Secretors          (1993 – )

  • Adam Chodzko / Secretors      (1993 - )
  • Adam Chodzko / Secretors      (1993 - )
    '2089km/hr, 7559km/hr & 2010km/hr Secretors', in 'Dark Monarch', Tate St Ives (2009)
  • Secretors          (1993 – )

    Lead crystal, manifestation juice
    Various dimensions: generally around 60cm x 10cm x 7cm each

    With the sculptural installation series Secretors Chodzko explored the experience, mediated by literary and cinematic narratives, of the realisation of something emerging into public space that is both terrifying and beautiful.  Secretors are particularly based on moments within the horror genre where a building is seen to leak blood, having become not just an architecture visited or inhabited by bodies but a body itself, excessive and transforming.  

    As a metaphor for the experience of the familiar and everyday becoming suddenly or insidiously undermined, ruptured by the intrusion of other realities Secretors are installed around a building (often the gallery space), embedding them into the walls or ceilings, so that they appear as small eruptions of blood oozing from wounds: what we thought we knew becomes unstable and fluid, demanding that we acknowledge change having perceived a shift in our position within a system.  Mark Fisher,  analysis of the ‘weird’* in relation to writer HP Lovecraft describes a fiction ‘in which the outside  “can make an irruption, through time and space, into an objectively familiar locale”‘.  With Secretors this outside –  from beyond – is implied, but this outside is also somehow an inside, a leaking body, certainly in relation to the apparently hard, clean, austere, yet supposedly ‘neutral’ interior exhibition space of the white cube.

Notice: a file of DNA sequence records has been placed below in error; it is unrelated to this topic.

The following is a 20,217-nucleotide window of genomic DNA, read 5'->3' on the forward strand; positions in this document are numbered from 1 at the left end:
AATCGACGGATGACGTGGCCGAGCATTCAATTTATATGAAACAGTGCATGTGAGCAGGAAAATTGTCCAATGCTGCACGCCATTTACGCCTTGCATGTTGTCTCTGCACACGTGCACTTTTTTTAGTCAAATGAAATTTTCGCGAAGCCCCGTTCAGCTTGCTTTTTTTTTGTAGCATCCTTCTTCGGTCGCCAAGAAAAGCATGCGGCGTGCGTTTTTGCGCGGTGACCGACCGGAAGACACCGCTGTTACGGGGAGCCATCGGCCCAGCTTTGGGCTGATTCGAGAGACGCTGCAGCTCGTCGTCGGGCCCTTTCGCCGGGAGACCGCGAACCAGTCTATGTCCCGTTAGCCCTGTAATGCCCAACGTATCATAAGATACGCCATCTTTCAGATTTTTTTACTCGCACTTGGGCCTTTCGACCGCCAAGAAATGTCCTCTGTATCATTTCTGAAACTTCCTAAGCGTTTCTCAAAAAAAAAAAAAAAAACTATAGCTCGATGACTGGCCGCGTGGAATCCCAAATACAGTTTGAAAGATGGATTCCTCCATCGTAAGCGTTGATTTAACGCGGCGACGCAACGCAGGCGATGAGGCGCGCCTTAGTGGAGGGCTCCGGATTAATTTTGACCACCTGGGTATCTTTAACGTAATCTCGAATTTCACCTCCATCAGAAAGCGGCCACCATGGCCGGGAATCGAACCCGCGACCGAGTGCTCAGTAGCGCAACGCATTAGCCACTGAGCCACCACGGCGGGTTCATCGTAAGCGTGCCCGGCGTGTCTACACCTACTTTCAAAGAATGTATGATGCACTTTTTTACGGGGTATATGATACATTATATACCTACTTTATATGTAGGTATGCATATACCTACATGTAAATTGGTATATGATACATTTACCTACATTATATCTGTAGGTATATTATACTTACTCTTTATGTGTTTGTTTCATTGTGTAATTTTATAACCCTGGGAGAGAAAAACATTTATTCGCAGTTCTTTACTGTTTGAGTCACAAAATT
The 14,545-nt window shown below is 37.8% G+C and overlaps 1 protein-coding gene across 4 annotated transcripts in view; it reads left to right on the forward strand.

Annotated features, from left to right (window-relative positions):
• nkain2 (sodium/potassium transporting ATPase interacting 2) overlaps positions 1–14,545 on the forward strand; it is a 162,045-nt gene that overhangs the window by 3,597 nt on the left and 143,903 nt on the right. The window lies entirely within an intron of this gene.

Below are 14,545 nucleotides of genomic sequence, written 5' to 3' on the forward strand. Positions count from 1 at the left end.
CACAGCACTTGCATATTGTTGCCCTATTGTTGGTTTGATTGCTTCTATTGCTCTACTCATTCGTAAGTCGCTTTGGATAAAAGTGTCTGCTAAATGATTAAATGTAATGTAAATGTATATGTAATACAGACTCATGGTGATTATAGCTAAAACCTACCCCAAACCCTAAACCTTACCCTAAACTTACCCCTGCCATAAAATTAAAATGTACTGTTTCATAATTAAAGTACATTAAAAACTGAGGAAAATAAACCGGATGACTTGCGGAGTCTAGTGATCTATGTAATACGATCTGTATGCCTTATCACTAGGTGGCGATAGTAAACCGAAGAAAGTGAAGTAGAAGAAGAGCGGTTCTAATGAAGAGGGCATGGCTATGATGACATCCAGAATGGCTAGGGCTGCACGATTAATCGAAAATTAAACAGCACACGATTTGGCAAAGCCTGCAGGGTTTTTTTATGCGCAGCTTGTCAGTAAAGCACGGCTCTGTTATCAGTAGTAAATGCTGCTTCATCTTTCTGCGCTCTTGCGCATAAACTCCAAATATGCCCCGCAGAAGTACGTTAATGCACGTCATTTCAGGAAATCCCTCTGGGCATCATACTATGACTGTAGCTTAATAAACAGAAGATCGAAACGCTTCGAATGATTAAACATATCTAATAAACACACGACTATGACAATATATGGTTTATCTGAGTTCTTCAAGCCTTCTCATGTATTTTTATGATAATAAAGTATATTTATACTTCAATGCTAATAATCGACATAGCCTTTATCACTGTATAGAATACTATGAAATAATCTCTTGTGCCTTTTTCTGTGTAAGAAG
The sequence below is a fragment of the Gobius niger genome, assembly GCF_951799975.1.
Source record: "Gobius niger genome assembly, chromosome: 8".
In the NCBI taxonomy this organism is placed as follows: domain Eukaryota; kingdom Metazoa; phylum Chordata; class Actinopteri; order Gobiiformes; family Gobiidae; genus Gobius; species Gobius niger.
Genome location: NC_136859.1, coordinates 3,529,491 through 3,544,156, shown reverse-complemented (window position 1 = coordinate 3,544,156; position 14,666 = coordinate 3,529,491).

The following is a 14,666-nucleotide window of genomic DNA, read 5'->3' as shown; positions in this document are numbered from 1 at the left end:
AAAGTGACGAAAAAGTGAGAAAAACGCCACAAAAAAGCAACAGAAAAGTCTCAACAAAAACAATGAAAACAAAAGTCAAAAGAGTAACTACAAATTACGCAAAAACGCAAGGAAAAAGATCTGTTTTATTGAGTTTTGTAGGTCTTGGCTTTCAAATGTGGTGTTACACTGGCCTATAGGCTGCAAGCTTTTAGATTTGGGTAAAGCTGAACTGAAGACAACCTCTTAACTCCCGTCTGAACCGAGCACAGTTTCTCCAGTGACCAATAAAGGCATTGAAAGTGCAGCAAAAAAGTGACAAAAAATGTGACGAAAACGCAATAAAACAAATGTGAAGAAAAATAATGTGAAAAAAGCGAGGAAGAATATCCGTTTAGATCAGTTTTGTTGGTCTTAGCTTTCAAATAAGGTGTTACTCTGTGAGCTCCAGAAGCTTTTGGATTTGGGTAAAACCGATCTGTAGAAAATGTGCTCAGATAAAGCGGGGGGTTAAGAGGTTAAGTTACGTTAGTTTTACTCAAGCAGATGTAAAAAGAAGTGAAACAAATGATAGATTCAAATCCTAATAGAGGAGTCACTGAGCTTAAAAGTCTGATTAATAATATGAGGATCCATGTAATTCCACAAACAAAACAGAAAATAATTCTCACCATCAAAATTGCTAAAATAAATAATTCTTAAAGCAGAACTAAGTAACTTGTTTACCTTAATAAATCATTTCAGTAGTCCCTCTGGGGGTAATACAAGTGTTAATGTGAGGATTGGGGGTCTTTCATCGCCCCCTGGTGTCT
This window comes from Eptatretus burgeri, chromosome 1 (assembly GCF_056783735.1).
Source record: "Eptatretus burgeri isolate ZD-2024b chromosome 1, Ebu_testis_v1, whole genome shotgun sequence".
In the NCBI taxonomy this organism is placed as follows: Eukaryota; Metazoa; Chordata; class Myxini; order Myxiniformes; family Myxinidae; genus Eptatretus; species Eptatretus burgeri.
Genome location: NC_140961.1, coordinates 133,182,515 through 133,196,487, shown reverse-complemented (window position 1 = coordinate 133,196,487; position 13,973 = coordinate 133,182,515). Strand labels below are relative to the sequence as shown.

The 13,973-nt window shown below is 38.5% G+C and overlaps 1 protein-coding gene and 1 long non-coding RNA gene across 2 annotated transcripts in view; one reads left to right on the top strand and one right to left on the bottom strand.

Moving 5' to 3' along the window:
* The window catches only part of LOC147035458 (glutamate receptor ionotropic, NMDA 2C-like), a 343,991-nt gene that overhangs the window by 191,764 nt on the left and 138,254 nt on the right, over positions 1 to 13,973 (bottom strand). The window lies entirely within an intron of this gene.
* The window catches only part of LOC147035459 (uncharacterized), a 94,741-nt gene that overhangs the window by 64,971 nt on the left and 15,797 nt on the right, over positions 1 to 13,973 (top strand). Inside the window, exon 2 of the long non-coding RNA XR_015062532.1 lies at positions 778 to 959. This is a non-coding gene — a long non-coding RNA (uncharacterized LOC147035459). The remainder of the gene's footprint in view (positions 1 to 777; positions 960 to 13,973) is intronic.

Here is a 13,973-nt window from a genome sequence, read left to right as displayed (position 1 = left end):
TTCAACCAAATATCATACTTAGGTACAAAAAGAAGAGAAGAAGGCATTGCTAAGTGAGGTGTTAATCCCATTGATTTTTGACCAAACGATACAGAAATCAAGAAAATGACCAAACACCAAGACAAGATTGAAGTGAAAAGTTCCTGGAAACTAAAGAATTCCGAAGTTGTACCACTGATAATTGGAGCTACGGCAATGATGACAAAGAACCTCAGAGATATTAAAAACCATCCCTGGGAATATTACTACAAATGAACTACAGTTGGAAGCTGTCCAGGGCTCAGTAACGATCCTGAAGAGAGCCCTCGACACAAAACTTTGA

Perceiving this moment of transition, between solid architecture and liquid, as suspended in time, Chodzko gave titles to individual Secretors as speeds of 1000’s of km/hr. If we are able to see them as still, then, both we and they must be frozen in time, as a freeze frame, held, but just about to return to temporal normality again. These titles also, in their specificity, attempt to contain, understand and catalogue these forms. As forms they resemble the initial oozing of blood from a pin prick on skin, and are made from a clear lead crystal vessel, blown and shaped by breath and gravity, then filled with dark red fluid (‘manifestation juice’).  For Chodzko the Secretors are a form of kit. A prop. Something you add to a building, a home or a large institution, as a reminder of constant transformation,  instability and the unknown. In this way, as an art object that ‘does something’ – to be utilised in order to facilitate visual perception – they have a similar role to Chodzko’s Mask Filters, M-path, Props. For memorising the gravity of mime objects, Ghost or Deep Above.